Buyers will know from whom they are buying the home —no title issues here. You can get this point out tactfully in your ads with phrases such as “long-term ownership” and
“been in the family for decades,” Weintraub says.

3. Do your homework

Savvy buyers will come in with a stack of comps, or comparable properties, and many of them will be rock-bottom foreclosures. Provide your own market analysis, which can help highlight the challenges facing foreclosed properties.

The first report should be of comparable homes sold in the past few months, with foreclosures broken out separately, if mentioned at all, says Jim Kimmons, broker-owner of
Gallery Realty of Taos, N.M. The second should detail homes on the market now. This will help you frame the decision on favorable terms: Buyers should consider homes like yours instead of foreclosures.

4. Price aggressively without undercutting foreclosures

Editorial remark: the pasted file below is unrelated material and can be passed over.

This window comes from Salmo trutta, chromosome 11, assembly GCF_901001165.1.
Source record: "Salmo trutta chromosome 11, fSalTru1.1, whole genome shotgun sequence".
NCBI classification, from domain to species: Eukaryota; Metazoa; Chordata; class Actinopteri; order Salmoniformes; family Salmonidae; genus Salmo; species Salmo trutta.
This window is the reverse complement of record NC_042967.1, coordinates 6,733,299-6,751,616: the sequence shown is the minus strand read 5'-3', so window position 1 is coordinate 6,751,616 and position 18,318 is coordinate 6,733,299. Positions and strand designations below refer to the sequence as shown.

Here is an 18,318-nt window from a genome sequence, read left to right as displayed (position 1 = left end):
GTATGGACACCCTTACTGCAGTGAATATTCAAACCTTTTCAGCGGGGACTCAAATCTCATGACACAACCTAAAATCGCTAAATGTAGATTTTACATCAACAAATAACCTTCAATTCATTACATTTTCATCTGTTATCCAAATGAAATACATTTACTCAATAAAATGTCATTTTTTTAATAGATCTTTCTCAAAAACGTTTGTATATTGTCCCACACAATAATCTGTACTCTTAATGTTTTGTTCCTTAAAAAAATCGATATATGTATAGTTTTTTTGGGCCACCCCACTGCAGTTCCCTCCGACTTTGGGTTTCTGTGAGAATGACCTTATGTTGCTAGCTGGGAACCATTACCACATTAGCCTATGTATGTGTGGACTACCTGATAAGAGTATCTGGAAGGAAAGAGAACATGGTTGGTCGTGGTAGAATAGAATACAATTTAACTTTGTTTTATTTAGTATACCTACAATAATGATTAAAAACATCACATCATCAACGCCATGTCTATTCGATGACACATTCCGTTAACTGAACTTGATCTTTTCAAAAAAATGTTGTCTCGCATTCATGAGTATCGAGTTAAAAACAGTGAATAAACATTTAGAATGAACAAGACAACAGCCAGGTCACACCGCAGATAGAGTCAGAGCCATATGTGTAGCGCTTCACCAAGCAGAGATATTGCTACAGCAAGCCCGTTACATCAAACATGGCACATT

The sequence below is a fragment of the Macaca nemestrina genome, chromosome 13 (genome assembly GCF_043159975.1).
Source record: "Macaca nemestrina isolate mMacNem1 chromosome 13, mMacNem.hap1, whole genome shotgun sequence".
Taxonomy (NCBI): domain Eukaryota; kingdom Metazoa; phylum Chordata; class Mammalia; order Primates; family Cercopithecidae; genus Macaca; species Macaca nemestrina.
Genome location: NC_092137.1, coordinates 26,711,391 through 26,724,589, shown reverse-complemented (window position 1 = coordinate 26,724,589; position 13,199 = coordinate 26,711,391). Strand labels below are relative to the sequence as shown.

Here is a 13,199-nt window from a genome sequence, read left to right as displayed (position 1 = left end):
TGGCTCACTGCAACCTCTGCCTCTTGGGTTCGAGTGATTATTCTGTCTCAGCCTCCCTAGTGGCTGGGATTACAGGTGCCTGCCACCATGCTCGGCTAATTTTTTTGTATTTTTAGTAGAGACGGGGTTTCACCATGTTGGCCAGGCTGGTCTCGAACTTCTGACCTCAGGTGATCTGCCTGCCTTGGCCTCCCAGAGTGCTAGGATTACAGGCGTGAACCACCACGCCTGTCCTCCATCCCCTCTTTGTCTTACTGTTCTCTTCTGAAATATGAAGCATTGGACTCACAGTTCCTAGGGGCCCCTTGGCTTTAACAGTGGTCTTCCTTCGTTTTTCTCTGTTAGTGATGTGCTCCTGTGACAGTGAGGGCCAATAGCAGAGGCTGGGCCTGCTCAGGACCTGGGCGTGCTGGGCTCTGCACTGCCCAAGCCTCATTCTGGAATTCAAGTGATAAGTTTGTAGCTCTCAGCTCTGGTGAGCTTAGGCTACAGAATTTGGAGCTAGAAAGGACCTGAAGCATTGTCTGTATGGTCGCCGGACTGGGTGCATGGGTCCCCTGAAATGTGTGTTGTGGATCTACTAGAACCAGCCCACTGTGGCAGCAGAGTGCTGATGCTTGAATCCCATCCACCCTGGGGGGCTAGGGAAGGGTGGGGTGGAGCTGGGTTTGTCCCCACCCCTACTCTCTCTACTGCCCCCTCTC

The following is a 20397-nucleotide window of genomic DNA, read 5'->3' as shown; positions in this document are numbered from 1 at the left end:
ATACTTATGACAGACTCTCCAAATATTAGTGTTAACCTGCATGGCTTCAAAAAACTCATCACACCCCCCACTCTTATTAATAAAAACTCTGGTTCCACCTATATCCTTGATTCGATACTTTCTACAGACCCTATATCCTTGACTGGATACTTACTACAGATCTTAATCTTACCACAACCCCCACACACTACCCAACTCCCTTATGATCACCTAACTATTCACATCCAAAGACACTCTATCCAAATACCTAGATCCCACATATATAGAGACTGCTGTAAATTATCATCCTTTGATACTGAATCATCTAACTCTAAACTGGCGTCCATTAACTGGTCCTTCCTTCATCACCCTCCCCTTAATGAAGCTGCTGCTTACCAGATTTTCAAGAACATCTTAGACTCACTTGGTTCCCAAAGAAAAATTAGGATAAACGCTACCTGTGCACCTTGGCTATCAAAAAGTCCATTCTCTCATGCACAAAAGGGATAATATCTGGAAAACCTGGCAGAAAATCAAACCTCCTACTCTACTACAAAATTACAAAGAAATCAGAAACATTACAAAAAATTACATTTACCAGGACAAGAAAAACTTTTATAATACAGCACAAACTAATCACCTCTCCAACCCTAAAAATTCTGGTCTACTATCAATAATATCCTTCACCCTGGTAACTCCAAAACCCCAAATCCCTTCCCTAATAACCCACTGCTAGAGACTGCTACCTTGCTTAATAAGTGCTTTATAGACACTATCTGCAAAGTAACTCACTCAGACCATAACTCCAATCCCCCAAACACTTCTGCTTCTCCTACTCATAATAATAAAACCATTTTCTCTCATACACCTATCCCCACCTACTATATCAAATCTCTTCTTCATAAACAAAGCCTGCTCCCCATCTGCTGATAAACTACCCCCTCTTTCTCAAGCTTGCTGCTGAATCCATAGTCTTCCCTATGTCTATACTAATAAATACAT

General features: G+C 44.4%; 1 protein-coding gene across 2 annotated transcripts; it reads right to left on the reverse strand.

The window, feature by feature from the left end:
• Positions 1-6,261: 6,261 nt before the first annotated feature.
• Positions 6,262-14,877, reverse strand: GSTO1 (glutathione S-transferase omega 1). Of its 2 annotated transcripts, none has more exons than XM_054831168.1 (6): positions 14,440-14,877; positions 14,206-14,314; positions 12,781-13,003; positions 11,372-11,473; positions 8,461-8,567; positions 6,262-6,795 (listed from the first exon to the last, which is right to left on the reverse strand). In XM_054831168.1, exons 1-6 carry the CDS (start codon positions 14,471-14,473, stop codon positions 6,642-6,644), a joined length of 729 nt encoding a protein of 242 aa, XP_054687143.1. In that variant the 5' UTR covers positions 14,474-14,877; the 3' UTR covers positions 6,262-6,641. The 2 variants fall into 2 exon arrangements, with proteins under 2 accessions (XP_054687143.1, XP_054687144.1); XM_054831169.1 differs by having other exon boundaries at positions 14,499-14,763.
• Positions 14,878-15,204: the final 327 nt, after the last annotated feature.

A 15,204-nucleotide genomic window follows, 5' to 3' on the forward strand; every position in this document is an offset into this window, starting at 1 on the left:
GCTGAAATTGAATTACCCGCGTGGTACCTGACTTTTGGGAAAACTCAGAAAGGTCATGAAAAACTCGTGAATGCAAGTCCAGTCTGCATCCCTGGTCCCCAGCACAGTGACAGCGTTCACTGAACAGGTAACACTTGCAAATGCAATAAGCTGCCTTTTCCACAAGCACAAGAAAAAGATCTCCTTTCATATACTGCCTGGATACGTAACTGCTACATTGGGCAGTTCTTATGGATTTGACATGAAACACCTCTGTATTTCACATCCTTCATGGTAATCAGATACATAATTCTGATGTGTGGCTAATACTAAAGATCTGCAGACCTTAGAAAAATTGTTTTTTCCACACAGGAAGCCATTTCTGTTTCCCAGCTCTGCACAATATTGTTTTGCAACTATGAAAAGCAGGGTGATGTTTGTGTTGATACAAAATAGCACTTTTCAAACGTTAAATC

The aim is to sell your home, maybe with a small gain. Forget about making a killing. Few homeowners who are current on their mortgage can match a foreclosure price.

But buyers are still looking for low prices. Look at what other nondistressed properties are selling for in your neighborhood and set your price below them. Drive home the point that the price is the price — with foreclosures, a bank can take a better offer until the day of the closing, Weintraub says.

5. Burst those foreclosure fantasies

Many buyers haven’t a clue about what it takes to buy a foreclosed home. In many cases, individual buyers don’t stand a chance because they compete with investors who are ready to pay cash, Kimmons says.

If buyers or agents don’t know this, enlighten them.

“There is a significant percentage of buyers (who) could not buy a foreclosure if they wanted to,” Kimmons says.